Gastric Sleeve

Mediranco has the best Gastric Sleeve offers in Iran only for you!

How does the Gastric Sleeve surgery work in iran?

1. There is a reduction in stomach volume, causing people to feel full much quicker after the surgery
2. Hormonal changes such as reduced secretion of hunger hormones cause people to feel less hungry
3. Increased stomach motility, which allows food to pass stomach and intestine quicker after surgery

How you prepare

If you qualify for sleeve gastrectomy, your health care team gives you instructions on how to prepare for surgery. You may need to have various lab tests and exams before surgery.

Before your surgery, give your doctor a list of all medicines, vitamins, minerals, and herbal or dietary supplements you take. You may have restrictions on eating and drinking and which medications you can take.

If you take blood-thinning medications, talk with your doctor before your surgery. Because these medications affect clotting and bleeding, your blood-thinning medication routine may need to be changed.

If you have diabetes, talk with the doctor who manages your insulin or other diabetes medications for specific instructions on taking or adjusting them after surgery.

Diet after Gastric Sleeve Surgery in iran

Right after the surgery

Right after the surgery a patient should consume only clear liquids. Sugar should be avoided as it may contribute to a dumping syndrome, which is caused by a rapid influx of sugars. Coffee may worsen acid reflux and thus should be limited to a minimum as well. Carbonated drinks should not be consumed as they cause gas formation. While still at the clinic, the patient will be introduced to pureed food and low-fat yoghurt. Pureed diet is advised for approximately six weeks after surgery.

Six weeks after surgery

During this period the patient is advised to consume baby food or homemade vegetable and lean meat purees, low-fat yoghurt without chunks, protein shakes, homemade clear broth. Baked and pureed apples, peaches or pears may be introduced as a snack, but preferably consumed in the first part of the day, as fruit are high in sugars. If not enough proteins are consumed with foods, protein powder may be added to the purees. Coffee or tea intake should be limited to no more than two cups per day. Water intake should be at least 1.5 liter of water a day. Remember to always eat slowly and chew well. Every meal should last at least 20 minutes.

When still on pureed foods, the patient should stick to unseasoned, caffeine-free, sugar-free, low-fat pureed products. Protein intake should be increased on week three. The patient may continue drinking protein shakes and introduce boiled or cooked eggs, jarred baby foods, pureed fish and avocados, hummus, mashed bananas, and other non-fibrous fruits.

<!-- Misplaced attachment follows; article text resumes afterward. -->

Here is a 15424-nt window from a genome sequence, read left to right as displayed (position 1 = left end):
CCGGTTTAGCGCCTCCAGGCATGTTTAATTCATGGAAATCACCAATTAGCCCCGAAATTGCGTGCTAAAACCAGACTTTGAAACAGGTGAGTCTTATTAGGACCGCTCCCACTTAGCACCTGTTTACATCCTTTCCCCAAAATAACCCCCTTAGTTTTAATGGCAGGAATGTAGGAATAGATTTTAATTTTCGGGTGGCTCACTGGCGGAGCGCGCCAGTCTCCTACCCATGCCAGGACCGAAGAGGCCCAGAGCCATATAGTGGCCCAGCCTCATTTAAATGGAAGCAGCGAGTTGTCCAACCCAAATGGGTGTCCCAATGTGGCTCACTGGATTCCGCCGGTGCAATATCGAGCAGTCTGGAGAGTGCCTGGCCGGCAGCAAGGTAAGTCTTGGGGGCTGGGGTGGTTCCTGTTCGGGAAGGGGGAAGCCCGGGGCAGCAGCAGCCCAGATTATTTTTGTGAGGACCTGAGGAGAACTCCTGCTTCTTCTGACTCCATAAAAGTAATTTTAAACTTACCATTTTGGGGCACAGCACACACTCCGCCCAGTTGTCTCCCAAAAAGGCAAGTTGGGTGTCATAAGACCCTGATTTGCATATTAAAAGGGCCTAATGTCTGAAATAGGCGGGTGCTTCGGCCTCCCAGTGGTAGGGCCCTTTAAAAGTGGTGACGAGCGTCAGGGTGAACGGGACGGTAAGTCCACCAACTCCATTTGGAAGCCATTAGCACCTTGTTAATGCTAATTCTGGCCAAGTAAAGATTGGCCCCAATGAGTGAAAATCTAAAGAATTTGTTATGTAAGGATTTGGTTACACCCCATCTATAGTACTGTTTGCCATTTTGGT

After a month

After a month semi-solid foods may slowly be added and gradually transitioned into solid foods. Well-cooked chicken, fish and vegetables, sweet potatoes, low-fat dairy products, and low-sugar cereal are favorable choices, firstly roughly mashed with a fork. The patient should still avoid high-fat products, steaks, fibrous fruits, white potatoes, and other high-carb options. Caffeine should be reintroduced with moderation.

Note that the results of the procedure depend on one’s willingness to acquire and maintain healthy eating habits. From the fifth week forward the patient may introduce new foods and keep the emphasis on lean protein and vegetables. Sugary sweets and drinks should still be avoided. Learn to notice the difference between emotional binging and true hunger. Do not forget to keep hydrated.

Advantage of Gastric Sleeve versus Gastric Bypass Surgery

  • Technically, the Gastric Sleeve is a much simpler surgery. The operating time for gastric sleeve is usually 40-70 minutes, while gastric bypass surgery takes approximately 2-3 hours to complete.
  • There is a much lower chance for nutrient or vitamin deficiency with the Gastric Sleeve procedure. In addition, there is no mal-absorption for Gastric Sleeve patients.
  • Some long-term complications could occur with the Gastric Bypass patients including bowel obstruction, marginal ulcer, and internal hernias. The chance of Gastric Sleeve patients developing these complications is exceedingly rare.

Risks

As with any major surgery, sleeve gastrectomy poses potential health risks, both in the short term and long term.

Risks associated with the sleeve gastrectomy can include:
  • Excessive bleeding
  • Infection
  • Adverse reactions to anesthesia
  • Blood clots
  • Lung or breathing problems
  • Leaks from the cut edge of the stomach